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Oral Surg Oral Med Oral Pathol. 1976 Apr;41(4):498-507.

A clinical study for the control of facial mucocutaneous herpes virus infections. I. Characterization of natural history in a professional school population.


One thousand thirty-one dental and dental hygiene students, faculty and staff at The University of Michigan School of Dentistry were interviewed in order to identify those with a past history of perioral mucocutaneous herpetic infection. Subsequently, the population was followed for 9 (+/- 3) months in order to determine various parameters of disease expression. Analysis of the results indicate the following: 1. In this professional population, 20.5 per cent described prior experience with perioral herpes. No sex difference was noted. 2. Prevalence increased with age. In the faculty-staff group (mean age 32.9 years +/ 11.8) prevalence was 30.7 per cent, whereas in the student -roup (mean age, io.6 years+/- 3.8) prevalence was 17.7 per cent. Occupational and/or socioeconomic factors did not appear to account for the age-related difference in prevalence. 3. Only 40 per cent of those who related prior disease experience developed lesions within the observation period of 9 (+/-3) months. 4. The recurrence rate, based upon an observation period of 9 (+/-3) months, in those persons who related prior disease experience was found to be 1.3 episodes per year (0.1 per month). 5. Duration of lesions ranged between 3 and 17 days, with a mean of 9 days. 6. The lower lip was the most common site of a lesion. 7. Triggering factors associated with development of a lesion in order of decreasing frequency were found to be; emotional stress, exposure to sun, and illness.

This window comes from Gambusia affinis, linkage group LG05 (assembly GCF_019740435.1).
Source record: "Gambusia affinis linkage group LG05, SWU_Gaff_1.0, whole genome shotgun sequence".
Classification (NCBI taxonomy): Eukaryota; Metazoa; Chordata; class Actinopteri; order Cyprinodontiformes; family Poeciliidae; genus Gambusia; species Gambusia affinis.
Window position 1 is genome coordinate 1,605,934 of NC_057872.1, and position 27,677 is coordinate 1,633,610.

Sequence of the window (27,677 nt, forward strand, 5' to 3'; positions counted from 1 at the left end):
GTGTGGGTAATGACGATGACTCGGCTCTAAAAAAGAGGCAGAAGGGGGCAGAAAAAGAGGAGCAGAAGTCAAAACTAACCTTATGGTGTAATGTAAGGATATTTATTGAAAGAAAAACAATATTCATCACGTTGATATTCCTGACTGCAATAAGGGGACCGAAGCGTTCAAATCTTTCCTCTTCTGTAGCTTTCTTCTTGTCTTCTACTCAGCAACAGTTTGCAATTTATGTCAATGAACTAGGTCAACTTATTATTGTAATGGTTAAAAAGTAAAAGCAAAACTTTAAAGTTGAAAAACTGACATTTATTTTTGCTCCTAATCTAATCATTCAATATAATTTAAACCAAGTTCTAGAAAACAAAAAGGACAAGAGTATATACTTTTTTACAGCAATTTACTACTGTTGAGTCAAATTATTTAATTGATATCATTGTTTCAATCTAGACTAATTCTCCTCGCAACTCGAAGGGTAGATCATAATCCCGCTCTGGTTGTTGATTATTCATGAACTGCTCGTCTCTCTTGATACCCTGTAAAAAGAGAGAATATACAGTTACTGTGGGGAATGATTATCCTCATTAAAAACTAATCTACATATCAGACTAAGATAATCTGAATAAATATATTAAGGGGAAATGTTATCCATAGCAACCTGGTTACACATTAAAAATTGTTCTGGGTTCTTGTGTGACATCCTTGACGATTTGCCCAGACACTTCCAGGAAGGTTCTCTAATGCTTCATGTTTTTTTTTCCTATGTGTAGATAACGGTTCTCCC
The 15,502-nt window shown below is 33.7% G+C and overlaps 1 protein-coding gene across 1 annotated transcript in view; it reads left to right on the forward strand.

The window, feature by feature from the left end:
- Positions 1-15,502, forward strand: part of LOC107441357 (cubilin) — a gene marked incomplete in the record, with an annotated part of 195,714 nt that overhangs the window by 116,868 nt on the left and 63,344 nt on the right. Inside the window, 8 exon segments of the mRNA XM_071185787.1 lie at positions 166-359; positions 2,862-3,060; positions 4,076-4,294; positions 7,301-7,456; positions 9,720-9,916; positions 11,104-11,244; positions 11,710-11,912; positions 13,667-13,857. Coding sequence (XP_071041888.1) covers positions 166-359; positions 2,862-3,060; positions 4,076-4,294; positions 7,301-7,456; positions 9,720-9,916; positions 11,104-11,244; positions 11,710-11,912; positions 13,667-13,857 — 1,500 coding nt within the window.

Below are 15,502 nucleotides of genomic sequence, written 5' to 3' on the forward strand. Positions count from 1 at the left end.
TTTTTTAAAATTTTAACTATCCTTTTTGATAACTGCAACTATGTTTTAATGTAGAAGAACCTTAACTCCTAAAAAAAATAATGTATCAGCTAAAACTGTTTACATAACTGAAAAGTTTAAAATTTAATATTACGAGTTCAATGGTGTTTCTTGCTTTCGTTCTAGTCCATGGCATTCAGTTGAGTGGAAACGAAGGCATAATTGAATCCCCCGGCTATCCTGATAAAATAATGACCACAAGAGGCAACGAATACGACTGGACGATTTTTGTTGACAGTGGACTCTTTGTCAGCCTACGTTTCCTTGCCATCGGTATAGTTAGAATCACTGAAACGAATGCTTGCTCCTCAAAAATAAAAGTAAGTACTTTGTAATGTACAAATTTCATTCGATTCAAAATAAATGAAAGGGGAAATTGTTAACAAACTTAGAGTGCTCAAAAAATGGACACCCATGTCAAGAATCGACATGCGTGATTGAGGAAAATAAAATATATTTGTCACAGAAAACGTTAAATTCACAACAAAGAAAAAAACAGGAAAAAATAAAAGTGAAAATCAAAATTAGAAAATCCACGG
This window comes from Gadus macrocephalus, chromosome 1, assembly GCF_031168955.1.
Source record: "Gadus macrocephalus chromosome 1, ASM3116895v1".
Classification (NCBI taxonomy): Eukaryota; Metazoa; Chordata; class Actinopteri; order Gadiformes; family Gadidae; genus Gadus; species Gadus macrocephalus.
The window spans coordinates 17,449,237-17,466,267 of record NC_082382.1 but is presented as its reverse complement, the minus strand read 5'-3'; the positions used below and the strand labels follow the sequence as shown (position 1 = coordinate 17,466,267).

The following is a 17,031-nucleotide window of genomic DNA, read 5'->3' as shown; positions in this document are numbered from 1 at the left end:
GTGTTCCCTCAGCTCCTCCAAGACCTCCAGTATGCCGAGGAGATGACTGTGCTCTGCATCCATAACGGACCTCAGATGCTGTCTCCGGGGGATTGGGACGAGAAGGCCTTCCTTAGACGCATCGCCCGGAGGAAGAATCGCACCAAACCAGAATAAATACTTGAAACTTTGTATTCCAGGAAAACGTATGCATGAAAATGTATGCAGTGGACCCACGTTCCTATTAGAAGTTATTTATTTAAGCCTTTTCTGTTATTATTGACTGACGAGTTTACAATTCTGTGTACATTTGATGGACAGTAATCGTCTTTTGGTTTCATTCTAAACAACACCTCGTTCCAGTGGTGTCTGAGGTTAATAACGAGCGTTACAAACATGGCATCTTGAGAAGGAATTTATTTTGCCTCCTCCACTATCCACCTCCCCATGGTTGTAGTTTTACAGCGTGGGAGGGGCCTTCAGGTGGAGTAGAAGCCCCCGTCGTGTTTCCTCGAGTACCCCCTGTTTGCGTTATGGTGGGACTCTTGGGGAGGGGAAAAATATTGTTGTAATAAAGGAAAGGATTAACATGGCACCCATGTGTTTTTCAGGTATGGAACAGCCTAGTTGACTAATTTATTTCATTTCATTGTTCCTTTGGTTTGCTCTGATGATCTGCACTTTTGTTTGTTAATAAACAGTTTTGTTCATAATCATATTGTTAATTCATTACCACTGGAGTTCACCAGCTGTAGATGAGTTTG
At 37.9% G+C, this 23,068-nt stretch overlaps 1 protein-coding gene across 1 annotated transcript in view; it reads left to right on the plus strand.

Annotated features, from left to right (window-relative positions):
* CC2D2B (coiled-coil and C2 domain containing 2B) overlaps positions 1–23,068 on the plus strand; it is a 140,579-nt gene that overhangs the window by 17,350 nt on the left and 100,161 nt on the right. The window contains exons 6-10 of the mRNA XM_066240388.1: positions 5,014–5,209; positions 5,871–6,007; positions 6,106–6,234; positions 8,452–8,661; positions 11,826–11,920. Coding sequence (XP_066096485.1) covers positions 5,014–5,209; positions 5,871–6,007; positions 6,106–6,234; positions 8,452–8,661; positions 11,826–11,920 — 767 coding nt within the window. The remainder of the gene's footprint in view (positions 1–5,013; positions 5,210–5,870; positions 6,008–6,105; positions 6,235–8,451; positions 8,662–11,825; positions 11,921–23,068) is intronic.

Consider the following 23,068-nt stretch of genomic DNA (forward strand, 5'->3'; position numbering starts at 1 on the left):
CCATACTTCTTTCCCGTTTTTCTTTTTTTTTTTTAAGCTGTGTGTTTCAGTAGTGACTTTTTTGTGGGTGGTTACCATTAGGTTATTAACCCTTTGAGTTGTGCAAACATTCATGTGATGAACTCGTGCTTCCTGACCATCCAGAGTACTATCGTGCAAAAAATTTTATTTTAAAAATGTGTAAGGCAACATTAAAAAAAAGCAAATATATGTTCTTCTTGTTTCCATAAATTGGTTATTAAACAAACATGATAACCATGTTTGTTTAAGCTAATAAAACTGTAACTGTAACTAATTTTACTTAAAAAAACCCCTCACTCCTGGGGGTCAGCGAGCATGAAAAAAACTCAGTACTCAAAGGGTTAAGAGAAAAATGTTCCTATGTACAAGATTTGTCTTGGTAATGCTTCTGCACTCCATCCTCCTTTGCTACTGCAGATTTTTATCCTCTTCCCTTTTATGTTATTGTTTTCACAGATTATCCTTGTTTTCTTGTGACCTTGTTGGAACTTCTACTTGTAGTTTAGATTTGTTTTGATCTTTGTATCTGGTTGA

[Indexed for MEDLINE]

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